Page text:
People who lived at the home were protected from the risk of abuse happening to them. People told us they felt safe and well cared for at the home and they would not be afraid to tell someone if they had any concerns about their safety or wellbeing. Care staff could describe how they would report incidents of concern and records showed that training in safeguarding people had been updated.

Staff provided attentive care to people and risks to people’s health, safety and welfare were well managed. Risks had been assessed and where appropriate contributed to the person’s overall care plan.

Risk management plans clearly identified what the risk was and provided staff with instructions about how they needed to manage the risk to ensure people received safe care and support whilst enabling them to remain as independent as possible.

There were procedures and policies in place to control infection. We looked around the home and saw that all areas were clean and hygienic. Staff had received infection control training and records confirmed this.

People and their relatives spoke positively about the care and support provided by the staff working at Homemead. A relative's view was that there could be more stimulation for those with the mental capacity to benefit from it.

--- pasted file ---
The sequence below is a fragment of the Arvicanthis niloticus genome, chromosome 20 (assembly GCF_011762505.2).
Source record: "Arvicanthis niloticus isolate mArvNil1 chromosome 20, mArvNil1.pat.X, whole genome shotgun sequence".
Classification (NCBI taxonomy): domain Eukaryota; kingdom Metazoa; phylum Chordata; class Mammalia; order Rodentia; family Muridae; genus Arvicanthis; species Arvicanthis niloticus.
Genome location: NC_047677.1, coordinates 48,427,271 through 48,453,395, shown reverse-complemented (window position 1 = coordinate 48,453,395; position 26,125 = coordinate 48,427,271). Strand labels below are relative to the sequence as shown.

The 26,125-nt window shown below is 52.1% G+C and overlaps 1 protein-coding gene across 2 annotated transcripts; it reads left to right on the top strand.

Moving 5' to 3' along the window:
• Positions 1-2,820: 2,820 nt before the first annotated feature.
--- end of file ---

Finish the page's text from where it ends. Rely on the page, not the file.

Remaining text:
There was a consistent team of staff working at the home who were appropriately trained. There was some dependency on agency staff but efforts were made to minimise this using bank workers and overtime.

The home ensured that wherever possible people were asked for their consent before care plans were agreed, medicines given or access to their rooms or personal information was requested. Records of signed consent forms were contained in people’s care records including Do Not Attempt Resuscitation (DNAR) forms where people had requested these.

People received nutritious meals and could choose from a variety of dishes which took people’s cultural and religious preferences into account. At night people could request snacks, including cereal and toast, as well as having plenty of fluids such as tea or juice. However, we noted that no liquid was provided during one lunch session until after the meal was eaten. This was discussed with the quality and compliance manager and we were satisfied that this was an error that would be rectified.

People’s privacy and dignity were respected and promoted. There was a positive culture of inviting and encouraging people to socialise and take part in activities. However, people’s wishes were respected and some chose to spend time in their room at various times of the day.

Bedrooms were personalised with people’s belongings, such as ornaments, family photographs and small pieces of furniture. People received personal care either in their own room or bathrooms with doors closed. During our inspection we observed how staff interacted with people who used the home and found it to be respectful and sensitive. Examples included referring to people by their preferred name and knocking and waiting before opening doors to bedrooms or bathrooms.